Cynthia Teniente-Matson is the first Latina and fourth woman to serve as San Jose State University president since the university was founded in 1857.
Teniente-Matson, 58, the granddaughter of Mexican immigrants, was born in Texas. Her father was a sheet metal worker and her mother worked in retail. She grew up inspired by her mother’s strong work ethic and compassion for others.
She earned a bachelor’s degree in management from the University of Alaska Fairbanks, and master’s in business administration from the University of Alaska Anchorage. She received her doctorate in educational leadership from California State University Fresno.
Teniente-Matson takes the helm at San Jose State University during a tumultuous time. She replaces interim President Steve Perez, who stepped in after President Mary Papazian resigned in 2021 after a sexual misconduct scandal. She also faces a student population with a high rate of homelessness. But she has goals to turn the school around and become an integral part of the SJSU community.
One month into her tenure, San José Spotlight sat down with SJSU’s new president to discuss her plans for the university’s future. Her answers have been edited for clarity and length.
SAN JOSÉ SPOTLIGHT: What does it mean to you to be the first Latina and fourth woman to serve as San Jose State University’s president, an institution with a more than 150-year-old history?
TENIENTE-MATSON: It’s an opportunity for us to visually symbolize the importance of diversity and inclusion as a visible role model to communities of color, but specifically Latina and Latino students.
SAN JOSÉ SPOTLIGHT: What are your immediate priorities and goals for your first 100 days?
TENIENTE-MATSON: I’m really leaning in to talking and meeting with students. I’m attending as many events and activities as I can where students are, introducing myself, listening to them, asking them about what’s going on around the university community and what are their hopes and dreams that San Jose State University is helping them to achieve.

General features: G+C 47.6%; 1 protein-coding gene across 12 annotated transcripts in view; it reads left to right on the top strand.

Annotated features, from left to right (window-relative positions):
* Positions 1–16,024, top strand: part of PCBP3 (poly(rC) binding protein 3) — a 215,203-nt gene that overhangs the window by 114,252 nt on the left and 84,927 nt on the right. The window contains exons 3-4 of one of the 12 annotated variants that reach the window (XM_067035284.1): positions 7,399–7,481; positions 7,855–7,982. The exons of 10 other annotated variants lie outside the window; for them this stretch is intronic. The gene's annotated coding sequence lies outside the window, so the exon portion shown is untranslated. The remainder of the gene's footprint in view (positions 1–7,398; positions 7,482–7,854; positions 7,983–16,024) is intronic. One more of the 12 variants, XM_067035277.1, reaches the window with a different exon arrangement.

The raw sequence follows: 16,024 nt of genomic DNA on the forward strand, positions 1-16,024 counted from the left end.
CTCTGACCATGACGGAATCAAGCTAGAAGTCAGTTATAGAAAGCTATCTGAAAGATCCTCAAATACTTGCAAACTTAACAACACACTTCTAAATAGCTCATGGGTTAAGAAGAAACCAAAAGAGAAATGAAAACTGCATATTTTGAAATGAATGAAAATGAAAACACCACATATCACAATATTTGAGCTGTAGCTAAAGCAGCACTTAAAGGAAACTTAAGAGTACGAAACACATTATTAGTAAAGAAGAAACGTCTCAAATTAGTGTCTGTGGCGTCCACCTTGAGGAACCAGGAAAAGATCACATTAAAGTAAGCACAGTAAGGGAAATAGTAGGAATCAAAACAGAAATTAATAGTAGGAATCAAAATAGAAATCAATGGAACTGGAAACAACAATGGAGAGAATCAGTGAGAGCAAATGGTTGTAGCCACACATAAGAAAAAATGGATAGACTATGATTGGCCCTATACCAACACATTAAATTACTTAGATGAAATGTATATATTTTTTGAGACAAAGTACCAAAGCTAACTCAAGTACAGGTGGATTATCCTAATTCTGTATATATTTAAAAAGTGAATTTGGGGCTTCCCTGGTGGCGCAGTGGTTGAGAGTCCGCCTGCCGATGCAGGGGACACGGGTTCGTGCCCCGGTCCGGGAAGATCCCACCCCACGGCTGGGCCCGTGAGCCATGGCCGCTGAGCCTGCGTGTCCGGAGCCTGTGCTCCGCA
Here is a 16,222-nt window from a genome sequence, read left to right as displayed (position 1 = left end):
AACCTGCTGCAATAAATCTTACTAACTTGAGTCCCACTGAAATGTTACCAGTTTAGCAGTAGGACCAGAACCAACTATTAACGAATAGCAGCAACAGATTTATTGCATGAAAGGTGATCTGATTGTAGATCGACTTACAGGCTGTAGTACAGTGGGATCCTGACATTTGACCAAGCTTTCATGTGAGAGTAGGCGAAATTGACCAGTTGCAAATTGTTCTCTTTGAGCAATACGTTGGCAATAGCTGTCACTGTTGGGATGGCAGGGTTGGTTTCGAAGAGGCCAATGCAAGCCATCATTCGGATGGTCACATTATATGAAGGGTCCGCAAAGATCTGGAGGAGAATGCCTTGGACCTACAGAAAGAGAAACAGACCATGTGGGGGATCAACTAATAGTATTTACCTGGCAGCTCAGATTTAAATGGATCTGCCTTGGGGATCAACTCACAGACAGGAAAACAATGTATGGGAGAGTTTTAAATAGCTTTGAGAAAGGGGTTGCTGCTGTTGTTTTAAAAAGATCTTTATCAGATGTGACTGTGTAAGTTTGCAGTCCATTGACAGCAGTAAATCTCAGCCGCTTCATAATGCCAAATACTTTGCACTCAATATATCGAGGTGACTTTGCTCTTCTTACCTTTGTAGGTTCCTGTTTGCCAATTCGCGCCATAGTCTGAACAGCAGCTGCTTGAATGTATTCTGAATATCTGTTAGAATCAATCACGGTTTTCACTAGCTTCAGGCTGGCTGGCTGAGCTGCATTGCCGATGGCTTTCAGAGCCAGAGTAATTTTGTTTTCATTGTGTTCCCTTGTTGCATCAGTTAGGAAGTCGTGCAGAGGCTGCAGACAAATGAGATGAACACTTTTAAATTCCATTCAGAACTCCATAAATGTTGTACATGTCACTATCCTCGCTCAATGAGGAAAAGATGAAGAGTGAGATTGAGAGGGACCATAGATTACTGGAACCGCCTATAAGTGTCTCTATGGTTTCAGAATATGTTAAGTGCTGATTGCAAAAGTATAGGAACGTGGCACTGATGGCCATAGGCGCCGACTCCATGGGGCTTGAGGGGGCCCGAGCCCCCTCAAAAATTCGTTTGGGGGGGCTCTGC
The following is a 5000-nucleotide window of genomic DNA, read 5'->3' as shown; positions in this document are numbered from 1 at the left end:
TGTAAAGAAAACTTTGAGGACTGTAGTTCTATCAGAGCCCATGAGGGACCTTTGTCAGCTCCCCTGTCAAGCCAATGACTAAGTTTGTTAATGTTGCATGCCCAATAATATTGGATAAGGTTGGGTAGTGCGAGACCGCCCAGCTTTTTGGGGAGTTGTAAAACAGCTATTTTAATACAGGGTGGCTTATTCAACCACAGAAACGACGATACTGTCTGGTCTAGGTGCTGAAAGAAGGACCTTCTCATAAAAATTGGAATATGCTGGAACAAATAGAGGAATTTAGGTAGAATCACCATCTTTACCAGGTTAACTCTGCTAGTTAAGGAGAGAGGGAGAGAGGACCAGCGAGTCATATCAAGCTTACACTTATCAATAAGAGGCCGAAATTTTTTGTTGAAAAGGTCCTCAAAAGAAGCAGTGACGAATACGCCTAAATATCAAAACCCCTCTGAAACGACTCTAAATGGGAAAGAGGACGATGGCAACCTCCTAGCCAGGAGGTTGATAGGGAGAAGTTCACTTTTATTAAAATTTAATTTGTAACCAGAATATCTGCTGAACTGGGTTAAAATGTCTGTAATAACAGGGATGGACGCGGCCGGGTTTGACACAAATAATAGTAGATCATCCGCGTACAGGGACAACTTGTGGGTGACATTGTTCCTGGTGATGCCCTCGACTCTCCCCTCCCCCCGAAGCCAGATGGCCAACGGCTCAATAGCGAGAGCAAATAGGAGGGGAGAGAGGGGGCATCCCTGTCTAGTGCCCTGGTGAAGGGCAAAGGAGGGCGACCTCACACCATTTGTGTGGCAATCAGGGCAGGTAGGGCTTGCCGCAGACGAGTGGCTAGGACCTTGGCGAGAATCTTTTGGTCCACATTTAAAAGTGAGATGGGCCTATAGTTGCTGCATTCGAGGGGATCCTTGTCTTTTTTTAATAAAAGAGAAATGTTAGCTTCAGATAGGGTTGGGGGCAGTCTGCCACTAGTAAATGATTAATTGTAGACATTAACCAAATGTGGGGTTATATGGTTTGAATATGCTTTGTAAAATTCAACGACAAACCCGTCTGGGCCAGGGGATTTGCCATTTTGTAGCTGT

I’m really actively engaged in strategic recalibration, looking at what within the strategic plan needs to be slightly modified or altered to meet the world demands post-pandemic in 2023 as we think about education and innovation.
SAN JOSÉ SPOTLIGHT: Some students have demanded the university’s Title IX and Gender Equity office—which oversees sex discrimination, sexual harassment and misconduct—be fully staffed, more transparent and accountable after a federal investigation found the office lacking. What needs to change to ensure the university is adequately investigating sexual assault claims?
TENIENTE-MATSON: Past presidents have expressed their regret and their sorrow for what occurred, and I applaud the brave students and people who had the courage to come forward and make their claims known.
We have bolstered our policies around this area to ensure that complaints are investigated and there’s timely resolution, that there are many avenues for students or… community members to bring forward their concerns and if necessary, if they rise to the level of a formal complaint, to ensure they are properly investigated.
SAN JOSÉ SPOTLIGHT: We’ve heard stories about students sleeping in the library because they can’t afford housing here. Should the university offer a safe parking program so students can sleep safely in their cars?
TENIENTE-MATSON: I’m open to all good suggestions and good ideas. Am I open to it? Yes.
SAN JOSÉ SPOTLIGHT: The cost of living and expensive housing continue to be a deterrent for students in San Jose. What should the university do to provide safe, affordable housing for students?
TENIENTE-MATSON: We are developing new housing initiatives. Campus Village 3… could provide up to 1,000 beds, depending on the cost of construction. We are launching the Alquist project, which looks at affordable housing for faculty, staff and graduate students.
SAN JOSÉ SPOTLIGHT: What do the next five years look like for San Jose State?
TENIENTE-MATSON: Exciting, now is the time to be looking around the corner. The world has changed post-pandemic and our students, our graduates, are going to change the working world. What San Jose State needs to do, and will be doing, is getting ahead of that curve. We have already developed new degrees, particularly in high-demand, high-wage areas… to meet the needs of industry, to meet the needs of top employers.
Contact Lorraine Gabbert at [email protected]
Leave a Reply